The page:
Despite extensive efforts to understand the monogenic contributions to perturbed glucose homeostasis, the complexity of genetic events that fractionally contribute to the spectrum of this pathology remain poorly understood. Proper maintenance of glucose homeostasis is the central feature of a constellation of comorbidities that define the metabolic syndrome. The ability of the liver to balance carbohydrate uptake and release during the feeding-to-fasting transition is essential to the regulation of peripheral glucose availability. The liver coordinates the expression of gene programs that control glucose absorption, storage, and secretion. Herein, we demonstrate that Steroid Receptor Coactivator 2 (SRC-2) orchestrates a hierarchy of nutritionally responsive transcriptional complexes to precisely modulate plasma glucose availability. Using DNA pull-down technology coupled with mass spectrometry, we have identified SRC-2 as an indispensable integrator of transcriptional complexes that control the rate-limiting steps of hepatic glucose release and accretion. Collectively, these findings position SRC-2 as a major regulator of polygenic inputs to metabolic gene regulation and perhaps identify a previously unappreciated model that helps to explain the clinical spectrum of glucose dysregulation.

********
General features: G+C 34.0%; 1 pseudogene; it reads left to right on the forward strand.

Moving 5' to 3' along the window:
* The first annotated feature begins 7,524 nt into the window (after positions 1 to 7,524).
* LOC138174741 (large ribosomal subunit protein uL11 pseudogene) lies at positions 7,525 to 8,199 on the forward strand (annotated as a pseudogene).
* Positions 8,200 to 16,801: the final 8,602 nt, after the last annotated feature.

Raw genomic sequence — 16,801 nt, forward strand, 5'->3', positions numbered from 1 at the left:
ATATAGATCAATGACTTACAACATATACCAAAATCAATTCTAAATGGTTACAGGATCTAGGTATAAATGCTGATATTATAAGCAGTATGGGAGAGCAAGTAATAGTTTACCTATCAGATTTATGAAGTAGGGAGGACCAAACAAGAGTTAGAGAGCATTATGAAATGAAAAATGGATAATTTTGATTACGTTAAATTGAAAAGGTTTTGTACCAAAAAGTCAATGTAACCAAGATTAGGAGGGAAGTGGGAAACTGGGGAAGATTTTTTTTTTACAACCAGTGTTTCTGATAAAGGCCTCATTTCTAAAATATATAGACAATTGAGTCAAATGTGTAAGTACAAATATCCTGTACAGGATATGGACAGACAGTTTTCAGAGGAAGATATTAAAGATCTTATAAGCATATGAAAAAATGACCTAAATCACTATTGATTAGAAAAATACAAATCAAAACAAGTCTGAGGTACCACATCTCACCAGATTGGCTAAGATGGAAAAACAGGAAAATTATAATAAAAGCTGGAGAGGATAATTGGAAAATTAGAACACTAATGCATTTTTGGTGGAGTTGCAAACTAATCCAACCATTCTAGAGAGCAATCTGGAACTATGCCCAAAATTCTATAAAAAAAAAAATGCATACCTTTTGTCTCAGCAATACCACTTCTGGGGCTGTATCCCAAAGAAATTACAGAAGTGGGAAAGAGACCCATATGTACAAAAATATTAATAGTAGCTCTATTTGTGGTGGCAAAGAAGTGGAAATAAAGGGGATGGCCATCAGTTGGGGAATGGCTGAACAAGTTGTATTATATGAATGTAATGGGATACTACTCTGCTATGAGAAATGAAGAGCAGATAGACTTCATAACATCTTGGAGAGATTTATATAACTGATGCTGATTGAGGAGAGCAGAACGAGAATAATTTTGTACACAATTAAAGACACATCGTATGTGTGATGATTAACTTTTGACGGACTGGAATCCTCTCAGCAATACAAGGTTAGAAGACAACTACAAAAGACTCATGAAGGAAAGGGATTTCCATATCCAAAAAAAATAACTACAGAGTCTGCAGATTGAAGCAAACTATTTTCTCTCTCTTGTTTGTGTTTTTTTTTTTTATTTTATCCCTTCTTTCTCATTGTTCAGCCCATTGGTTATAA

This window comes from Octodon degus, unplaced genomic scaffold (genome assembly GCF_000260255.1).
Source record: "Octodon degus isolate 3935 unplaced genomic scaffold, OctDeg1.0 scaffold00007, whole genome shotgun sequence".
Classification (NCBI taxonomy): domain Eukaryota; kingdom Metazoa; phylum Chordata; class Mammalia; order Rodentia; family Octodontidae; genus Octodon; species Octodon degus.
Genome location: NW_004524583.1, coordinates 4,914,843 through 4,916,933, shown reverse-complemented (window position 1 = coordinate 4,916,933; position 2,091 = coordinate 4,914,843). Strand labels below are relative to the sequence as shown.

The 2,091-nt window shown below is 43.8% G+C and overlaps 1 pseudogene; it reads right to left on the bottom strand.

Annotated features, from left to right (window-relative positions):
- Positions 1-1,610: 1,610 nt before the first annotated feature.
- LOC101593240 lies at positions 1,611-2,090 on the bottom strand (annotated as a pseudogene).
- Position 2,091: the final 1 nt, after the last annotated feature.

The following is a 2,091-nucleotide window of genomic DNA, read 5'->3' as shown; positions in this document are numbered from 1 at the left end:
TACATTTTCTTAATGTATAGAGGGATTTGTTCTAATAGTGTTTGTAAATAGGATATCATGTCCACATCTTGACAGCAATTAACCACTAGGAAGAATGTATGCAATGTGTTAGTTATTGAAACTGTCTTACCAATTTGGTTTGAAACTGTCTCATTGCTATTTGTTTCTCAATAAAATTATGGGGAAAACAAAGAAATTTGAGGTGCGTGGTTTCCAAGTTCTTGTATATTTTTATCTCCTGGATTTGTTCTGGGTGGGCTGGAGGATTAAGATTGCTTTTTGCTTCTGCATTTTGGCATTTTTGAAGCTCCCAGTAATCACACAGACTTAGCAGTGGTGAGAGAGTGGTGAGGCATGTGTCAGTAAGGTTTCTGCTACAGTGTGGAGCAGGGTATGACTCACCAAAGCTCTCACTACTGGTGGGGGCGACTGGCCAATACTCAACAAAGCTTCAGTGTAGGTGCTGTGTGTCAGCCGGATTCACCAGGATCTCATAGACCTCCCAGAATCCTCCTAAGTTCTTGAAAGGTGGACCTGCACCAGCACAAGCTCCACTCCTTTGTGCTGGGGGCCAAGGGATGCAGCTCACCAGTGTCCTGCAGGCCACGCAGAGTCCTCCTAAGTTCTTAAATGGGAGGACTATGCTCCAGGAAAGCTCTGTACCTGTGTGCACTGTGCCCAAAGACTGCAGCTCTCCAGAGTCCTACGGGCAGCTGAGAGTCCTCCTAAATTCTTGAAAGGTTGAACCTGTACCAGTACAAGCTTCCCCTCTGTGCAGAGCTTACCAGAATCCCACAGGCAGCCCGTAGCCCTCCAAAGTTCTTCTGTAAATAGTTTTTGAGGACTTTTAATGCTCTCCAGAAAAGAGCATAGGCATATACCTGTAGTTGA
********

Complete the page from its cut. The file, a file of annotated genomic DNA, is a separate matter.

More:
|Proceedings of the National Academy of Sciences of the United States of America
|Published - Nov 3 2015
- Glucose homeostasis
- Polygenic disease
- Steroid receptor coactivator 2
ASJC Scopus subject areas